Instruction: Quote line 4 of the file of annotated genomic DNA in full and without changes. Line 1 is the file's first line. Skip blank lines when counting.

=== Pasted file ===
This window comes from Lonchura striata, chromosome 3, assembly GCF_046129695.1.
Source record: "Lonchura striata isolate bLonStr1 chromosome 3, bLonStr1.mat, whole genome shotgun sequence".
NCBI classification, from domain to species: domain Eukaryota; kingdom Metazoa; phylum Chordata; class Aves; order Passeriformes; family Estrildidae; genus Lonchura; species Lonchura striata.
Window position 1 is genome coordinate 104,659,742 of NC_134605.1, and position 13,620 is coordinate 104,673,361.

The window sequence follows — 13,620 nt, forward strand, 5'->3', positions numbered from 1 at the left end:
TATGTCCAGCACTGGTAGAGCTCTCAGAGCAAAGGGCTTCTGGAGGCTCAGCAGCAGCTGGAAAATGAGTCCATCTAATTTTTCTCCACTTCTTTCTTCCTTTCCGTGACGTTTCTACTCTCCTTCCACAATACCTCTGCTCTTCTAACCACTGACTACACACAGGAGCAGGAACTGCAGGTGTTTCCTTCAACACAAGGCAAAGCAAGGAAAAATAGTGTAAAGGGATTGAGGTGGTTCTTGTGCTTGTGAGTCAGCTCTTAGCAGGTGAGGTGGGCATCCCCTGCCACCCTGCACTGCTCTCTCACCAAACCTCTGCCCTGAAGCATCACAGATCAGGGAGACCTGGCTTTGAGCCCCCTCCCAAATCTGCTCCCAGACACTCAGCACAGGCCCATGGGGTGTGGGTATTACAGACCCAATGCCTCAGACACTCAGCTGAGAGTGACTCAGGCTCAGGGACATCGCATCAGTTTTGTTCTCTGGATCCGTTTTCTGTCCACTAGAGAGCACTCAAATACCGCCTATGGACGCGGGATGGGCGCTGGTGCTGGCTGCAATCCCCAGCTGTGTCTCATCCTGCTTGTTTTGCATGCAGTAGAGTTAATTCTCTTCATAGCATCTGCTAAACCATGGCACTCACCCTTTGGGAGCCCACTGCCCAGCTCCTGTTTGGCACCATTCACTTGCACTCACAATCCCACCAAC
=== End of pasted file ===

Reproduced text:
Window position 1 is genome coordinate 104,659,742 of NC_134605.1, and position 13,620 is coordinate 104,673,361.